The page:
Ezekiel 40:44
Outside the inner gate, within the inner court, were two chambers, one beside the north gate and facing south, and another beside the south gate and facing north.
Sacred SongW. Clarkson Ezekiel 40:44
SingersJ.R. Thomson Ezekiel 40:44
Sacrifice Essential to Human WorshipJ.D. Davies Ezekiel 40:38 -47

Praise is an essential part of the worship of God. However it may be with the imaginary deities of the heathen, we know of the one true God that he is infinitely great and infinitely good; and that it therefore becomes his creatures to be his worshippers, and that it becomes his worshippers to utter forth his praise - the memory of his great goodness. In the Jewish economy praise occupied a very important part in Divine service, especially during and after the time of David, the sweet singer of Israel. There were persons, gifted by nature and trained by art, who were set apart for the purpose of expressing the nation's gratitude and devotion, by performing "the service of song in the house of the Lord." These had their appointed place in the worship of the temple, and their appointed dwelling-places in its precincts. Their vocation and ministry symbolize the service of praise ever offered both by the Church militant on earth and by the Church triumphant in heaven.

I. IN ORDER TO PSALMODY, THERE MUST BE AN INTELLIGENT NATURE CAPABLE OF APPREHENDING GOD'S GLORIOUS ATTRIBUTES AND ESPECIALLY HIS GREAT GOODNESS. By a figure of speech we represent the heavens, the earth, and the sea, the living creatures which people the globe, the wells that spring into the light of day, the trees of the forests, as all rendering their tribute of praise to the Creator. But this is to project our human feelings upon the world around us. It is absurd to suppose the most sagacious of quadrupeds as even conceiving of God, far less as consciously speaking or singing his praise. But it is the glory of man's nature that his apprehensions are not limited to God's works. He "looks, through nature, up to nature's God." He discerns the tokens of the Divine presence, and finds reasons for believing in the Divine goodness. If he offers praise, his is a reasonable service.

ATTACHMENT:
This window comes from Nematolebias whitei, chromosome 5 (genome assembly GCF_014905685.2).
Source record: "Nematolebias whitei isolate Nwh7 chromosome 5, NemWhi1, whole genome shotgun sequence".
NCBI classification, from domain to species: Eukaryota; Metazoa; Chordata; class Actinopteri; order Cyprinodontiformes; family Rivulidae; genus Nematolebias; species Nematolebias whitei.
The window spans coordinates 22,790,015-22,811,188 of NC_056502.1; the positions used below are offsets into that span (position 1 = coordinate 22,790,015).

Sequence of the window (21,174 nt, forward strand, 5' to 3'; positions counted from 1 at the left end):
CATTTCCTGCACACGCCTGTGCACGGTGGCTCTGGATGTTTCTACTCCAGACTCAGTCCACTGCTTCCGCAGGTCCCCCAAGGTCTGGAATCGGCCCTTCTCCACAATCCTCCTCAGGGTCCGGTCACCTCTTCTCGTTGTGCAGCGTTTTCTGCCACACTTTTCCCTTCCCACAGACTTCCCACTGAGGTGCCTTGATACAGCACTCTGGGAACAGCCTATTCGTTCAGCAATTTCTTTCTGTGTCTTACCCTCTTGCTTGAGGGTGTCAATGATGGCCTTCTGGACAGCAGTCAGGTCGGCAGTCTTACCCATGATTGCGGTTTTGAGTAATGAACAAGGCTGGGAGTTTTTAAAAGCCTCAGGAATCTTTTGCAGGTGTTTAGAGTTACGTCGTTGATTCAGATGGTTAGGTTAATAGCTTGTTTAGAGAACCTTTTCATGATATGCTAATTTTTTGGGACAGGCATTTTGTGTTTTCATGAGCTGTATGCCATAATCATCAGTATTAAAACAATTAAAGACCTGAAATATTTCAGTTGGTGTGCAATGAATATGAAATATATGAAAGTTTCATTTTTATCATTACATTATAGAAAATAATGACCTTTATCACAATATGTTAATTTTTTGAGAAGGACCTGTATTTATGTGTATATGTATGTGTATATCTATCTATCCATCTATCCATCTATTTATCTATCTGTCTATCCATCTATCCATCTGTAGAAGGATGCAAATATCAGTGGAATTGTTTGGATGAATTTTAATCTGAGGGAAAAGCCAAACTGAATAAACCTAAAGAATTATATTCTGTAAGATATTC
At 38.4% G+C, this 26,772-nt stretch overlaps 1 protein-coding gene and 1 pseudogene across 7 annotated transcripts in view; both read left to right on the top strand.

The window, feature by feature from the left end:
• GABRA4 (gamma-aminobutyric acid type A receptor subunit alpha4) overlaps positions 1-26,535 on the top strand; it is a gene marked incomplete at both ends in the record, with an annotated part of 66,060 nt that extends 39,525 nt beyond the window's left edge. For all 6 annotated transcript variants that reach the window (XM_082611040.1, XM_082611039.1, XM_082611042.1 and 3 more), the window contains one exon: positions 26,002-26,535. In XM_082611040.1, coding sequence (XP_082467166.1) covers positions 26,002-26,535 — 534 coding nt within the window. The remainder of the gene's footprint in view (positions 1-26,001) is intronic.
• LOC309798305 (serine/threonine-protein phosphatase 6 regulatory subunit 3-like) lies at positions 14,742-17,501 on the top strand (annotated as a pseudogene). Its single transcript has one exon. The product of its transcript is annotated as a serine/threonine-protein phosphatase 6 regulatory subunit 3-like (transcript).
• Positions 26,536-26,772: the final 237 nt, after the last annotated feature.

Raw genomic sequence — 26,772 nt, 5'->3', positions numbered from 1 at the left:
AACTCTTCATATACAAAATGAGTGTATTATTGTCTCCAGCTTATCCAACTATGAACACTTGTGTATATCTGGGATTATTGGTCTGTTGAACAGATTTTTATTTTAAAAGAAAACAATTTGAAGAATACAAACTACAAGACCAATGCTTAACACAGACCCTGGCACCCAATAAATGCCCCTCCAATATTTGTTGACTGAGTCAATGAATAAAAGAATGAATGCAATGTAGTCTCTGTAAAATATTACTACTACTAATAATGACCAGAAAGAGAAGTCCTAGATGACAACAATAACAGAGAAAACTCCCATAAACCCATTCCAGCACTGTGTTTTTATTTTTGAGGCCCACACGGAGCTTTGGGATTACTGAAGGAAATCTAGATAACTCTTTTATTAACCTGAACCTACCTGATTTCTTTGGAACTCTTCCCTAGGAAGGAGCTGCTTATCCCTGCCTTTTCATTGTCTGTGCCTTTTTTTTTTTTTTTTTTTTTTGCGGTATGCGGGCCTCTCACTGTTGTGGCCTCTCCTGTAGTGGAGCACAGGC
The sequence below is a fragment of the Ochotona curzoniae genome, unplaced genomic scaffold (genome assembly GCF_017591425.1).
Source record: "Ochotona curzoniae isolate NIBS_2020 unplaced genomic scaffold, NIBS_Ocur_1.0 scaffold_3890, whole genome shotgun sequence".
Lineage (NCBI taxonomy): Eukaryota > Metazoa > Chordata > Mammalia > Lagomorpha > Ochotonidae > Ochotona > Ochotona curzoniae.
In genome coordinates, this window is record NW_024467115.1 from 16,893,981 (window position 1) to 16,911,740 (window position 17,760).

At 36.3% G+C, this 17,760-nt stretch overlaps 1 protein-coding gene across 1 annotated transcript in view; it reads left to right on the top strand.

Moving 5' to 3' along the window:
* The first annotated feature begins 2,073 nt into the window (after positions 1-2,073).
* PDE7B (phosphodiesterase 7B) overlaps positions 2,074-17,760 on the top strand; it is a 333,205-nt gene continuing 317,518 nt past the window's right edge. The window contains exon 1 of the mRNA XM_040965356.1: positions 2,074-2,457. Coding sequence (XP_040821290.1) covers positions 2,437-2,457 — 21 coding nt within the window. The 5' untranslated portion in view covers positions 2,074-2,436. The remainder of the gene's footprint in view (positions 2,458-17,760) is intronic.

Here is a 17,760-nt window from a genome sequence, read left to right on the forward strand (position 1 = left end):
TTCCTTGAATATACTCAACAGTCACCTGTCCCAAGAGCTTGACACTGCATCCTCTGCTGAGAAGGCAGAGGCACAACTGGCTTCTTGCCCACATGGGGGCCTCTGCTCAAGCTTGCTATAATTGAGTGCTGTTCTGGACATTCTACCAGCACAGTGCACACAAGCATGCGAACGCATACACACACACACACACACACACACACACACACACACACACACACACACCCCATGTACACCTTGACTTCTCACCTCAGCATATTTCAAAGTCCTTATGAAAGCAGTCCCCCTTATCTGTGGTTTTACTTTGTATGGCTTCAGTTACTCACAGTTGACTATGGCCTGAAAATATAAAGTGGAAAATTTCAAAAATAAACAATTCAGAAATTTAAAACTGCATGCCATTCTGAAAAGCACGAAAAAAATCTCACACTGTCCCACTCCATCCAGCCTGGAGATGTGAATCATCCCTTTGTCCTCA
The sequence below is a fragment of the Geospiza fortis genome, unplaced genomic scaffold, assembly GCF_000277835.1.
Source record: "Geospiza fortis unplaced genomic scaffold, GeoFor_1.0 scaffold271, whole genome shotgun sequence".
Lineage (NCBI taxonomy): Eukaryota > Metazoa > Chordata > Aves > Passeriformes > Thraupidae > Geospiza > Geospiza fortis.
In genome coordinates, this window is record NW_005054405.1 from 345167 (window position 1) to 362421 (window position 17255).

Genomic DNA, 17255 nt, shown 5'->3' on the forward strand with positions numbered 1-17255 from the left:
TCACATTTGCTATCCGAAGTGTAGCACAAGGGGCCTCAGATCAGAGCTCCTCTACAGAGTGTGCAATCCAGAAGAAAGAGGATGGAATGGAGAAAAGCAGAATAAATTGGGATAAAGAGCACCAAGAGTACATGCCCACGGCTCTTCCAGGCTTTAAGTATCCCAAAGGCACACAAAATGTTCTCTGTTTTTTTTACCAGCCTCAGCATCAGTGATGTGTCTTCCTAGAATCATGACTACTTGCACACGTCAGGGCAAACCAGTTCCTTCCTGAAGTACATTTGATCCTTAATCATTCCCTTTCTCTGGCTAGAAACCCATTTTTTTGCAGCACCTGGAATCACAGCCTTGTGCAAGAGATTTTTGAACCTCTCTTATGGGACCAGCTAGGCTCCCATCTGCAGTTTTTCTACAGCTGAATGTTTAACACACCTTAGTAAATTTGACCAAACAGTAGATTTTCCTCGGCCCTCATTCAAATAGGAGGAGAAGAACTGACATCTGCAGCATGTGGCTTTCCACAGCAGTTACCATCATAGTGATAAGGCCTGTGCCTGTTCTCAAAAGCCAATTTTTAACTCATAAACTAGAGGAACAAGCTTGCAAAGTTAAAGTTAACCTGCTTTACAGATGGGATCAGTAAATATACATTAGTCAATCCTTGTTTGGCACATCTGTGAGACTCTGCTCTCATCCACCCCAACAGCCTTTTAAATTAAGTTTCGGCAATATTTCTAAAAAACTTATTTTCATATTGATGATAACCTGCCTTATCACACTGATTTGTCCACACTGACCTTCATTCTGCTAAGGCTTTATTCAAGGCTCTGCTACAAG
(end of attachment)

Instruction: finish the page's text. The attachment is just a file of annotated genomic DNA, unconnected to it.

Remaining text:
"Why should feeling ever speak,
When thou canst breathe her tones so well?" A being with no emotion would be without song. Spontaneous is the outflow of feeling - of joy, of sorrow, of love - in the notes of melody. What so fitted to call forth the purest and most exalted strains of music as the loving-kindness of the Lord? As a matter of fact, much of the most exquisite music produced by the great and gifted masters of song has been inspired by religion and religious themes. The oratorios, the anthems, the chorales, of Christian composers, rendered with all the resources of musical art, may be regarded as endeavors to express the tenderest, the most pathetic, the sublimest feelings which the mind of man has ever experienced.

III. IN ORDER TO PSALMODY, THERE MUST BE AN ARTISTIC NATURE CAPABLE OF CONSTRUCTING APPROPRIATE FORMS OF MUSICAL EXPRESSIVENESS. These forms vary with the varying states of human society, of culture, and of civilization. What is adapted to a ruder age may be ill suited to an epoch of refinement. It is a tradition that the music composed by David, and preserved for centuries among the Jews, was taken over by the Christian Church, and so survives in archaic forms of psalmody still used amongst ourselves. However this may be, it is certain that there has never been, in the history of the Jewish or the Christian Church, a period when silence has reigned in the sacred assemblies, when speech has not been accompanied by song. Like all good things, sacred music has been abused, and attention has been given to the artistic qualities rather than to the spiritual import and impression. Yet this is an art which deserves cultivation, and which will repay for cultivation. Without psalmody, how would our religious sentiments and aspirations be repressed!